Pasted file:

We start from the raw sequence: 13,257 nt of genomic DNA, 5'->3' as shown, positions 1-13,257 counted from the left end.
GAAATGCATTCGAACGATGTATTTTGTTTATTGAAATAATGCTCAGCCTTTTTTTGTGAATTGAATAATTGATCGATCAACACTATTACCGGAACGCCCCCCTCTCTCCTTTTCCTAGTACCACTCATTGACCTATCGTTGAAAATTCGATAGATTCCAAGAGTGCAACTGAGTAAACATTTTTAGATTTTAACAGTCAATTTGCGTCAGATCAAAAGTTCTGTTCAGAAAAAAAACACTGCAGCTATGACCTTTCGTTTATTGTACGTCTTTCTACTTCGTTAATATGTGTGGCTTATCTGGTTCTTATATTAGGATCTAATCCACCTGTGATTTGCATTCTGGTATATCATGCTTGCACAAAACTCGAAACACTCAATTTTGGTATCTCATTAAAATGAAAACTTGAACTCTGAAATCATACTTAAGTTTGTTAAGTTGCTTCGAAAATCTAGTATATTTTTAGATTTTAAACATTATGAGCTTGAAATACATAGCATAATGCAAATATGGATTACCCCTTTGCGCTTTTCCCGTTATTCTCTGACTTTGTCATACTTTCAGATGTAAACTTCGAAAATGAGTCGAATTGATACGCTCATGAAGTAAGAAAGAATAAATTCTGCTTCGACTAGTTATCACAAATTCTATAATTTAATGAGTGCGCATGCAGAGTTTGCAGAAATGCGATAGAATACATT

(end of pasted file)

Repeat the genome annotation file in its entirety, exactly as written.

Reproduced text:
We start from the raw sequence: 13,257 nt of genomic DNA, 5'->3' as shown, positions 1-13,257 counted from the left end.
GAAATGCATTCGAACGATGTATTTTGTTTATTGAAATAATGCTCAGCCTTTTTTTGTGAATTGAATAATTGATCGATCAACACTATTACCGGAACGCCCCCCTCTCTCCTTTTCCTAGTACCACTCATTGACCTATCGTTGAAAATTCGATAGATTCCAAGAGTGCAACTGAGTAAACATTTTTAGATTTTAACAGTCAATTTGCGTCAGATCAAAAGTTCTGTTCAGAAAAAAAACACTGCAGCTATGACCTTTCGTTTATTGTACGTCTTTCTACTTCGTTAATATGTGTGGCTTATCTGGTTCTTATATTAGGATCTAATCCACCTGTGATTTGCATTCTGGTATATCATGCTTGCACAAAACTCGAAACACTCAATTTTGGTATCTCATTAAAATGAAAACTTGAACTCTGAAATCATACTTAAGTTTGTTAAGTTGCTTCGAAAATCTAGTATATTTTTAGATTTTAAACATTATGAGCTTGAAATACATAGCATAATGCAAATATGGATTACCCCTTTGCGCTTTTCCCGTTATTCTCTGACTTTGTCATACTTTCAGATGTAAACTTCGAAAATGAGTCGAATTGATACGCTCATGAAGTAAGAAAGAATAAATTCTGCTTCGACTAGTTATCACAAATTCTATAATTTAATGAGTGCGCATGCAGAGTTTGCAGAAATGCGATAGAATACATT